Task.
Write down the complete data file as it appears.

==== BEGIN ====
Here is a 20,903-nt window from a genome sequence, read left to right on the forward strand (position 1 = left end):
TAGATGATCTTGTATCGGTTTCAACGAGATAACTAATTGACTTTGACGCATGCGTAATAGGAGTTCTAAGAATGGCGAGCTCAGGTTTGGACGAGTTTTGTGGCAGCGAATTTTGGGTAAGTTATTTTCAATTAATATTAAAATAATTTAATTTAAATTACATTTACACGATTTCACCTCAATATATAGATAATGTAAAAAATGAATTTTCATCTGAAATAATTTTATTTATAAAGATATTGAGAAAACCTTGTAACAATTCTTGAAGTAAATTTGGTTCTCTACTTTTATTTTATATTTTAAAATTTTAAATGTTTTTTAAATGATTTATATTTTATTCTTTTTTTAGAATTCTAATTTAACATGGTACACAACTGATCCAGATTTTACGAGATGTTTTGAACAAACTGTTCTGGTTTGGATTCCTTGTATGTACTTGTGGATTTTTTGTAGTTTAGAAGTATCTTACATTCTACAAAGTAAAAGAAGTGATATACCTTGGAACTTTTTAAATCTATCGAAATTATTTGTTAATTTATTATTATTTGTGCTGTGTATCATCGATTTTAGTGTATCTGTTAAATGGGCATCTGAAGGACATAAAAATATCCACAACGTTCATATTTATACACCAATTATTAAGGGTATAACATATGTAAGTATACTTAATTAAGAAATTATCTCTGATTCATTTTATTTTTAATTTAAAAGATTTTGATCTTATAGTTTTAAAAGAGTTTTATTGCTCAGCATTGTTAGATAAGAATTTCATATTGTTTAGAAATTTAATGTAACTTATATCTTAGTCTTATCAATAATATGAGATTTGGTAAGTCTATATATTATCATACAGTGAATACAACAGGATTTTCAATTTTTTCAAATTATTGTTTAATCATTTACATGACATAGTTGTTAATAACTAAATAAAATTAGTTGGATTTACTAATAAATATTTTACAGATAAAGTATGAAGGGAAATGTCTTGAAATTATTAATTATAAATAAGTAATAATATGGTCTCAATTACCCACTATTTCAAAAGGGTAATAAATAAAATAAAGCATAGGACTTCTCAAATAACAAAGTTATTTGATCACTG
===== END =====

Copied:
Here is a 20,903-nt window from a genome sequence, read left to right on the forward strand (position 1 = left end):
TAGATGATCTTGTATCGGTTTCAACGAGATAACTAATTGACTTTGACGCATGCGTAATAGGAGTTCTAAGAATGGCGAGCTCAGGTTTGGACGAGTTTTGTGGCAGCGAATTTTGGGTAAGTTATTTTCAATTAATATTAAAATAATTTAATTTAAATTACATTTACACGATTTCACCTCAATATATAGATAATGTAAAAAATGAATTTTCATCTGAAATAATTTTATTTATAAAGATATTGAGAAAACCTTGTAACAATTCTTGAAGTAAATTTGGTTCTCTACTTTTATTTTATATTTTAAAATTTTAAATGTTTTTTAAATGATTTATATTTTATTCTTTTTTTAGAATTCTAATTTAACATGGTACACAACTGATCCAGATTTTACGAGATGTTTTGAACAAACTGTTCTGGTTTGGATTCCTTGTATGTACTTGTGGATTTTTTGTAGTTTAGAAGTATCTTACATTCTACAAAGTAAAAGAAGTGATATACCTTGGAACTTTTTAAATCTATCGAAATTATTTGTTAATTTATTATTATTTGTGCTGTGTATCATCGATTTTAGTGTATCTGTTAAATGGGCATCTGAAGGACATAAAAATATCCACAACGTTCATATTTATACACCAATTATTAAGGGTATAACATATGTAAGTATACTTAATTAAGAAATTATCTCTGATTCATTTTATTTTTAATTTAAAAGATTTTGATCTTATAGTTTTAAAAGAGTTTTATTGCTCAGCATTGTTAGATAAGAATTTCATATTGTTTAGAAATTTAATGTAACTTATATCTTAGTCTTATCAATAATATGAGATTTGGTAAGTCTATATATTATCATACAGTGAATACAACAGGATTTTCAATTTTTTCAAATTATTGTTTAATCATTTACATGACATAGTTGTTAATAACTAAATAAAATTAGTTGGATTTACTAATAAATATTTTACAGATAAAGTATGAAGGGAAATGTCTTGAAATTATTAATTATAAATAAGTAATAATATGGTCTCAATTACCCACTATTTCAAAAGGGTAATAAATAAAATAAAGCATAGGACTTCTCAAATAACAAAGTTATTTGATCACTG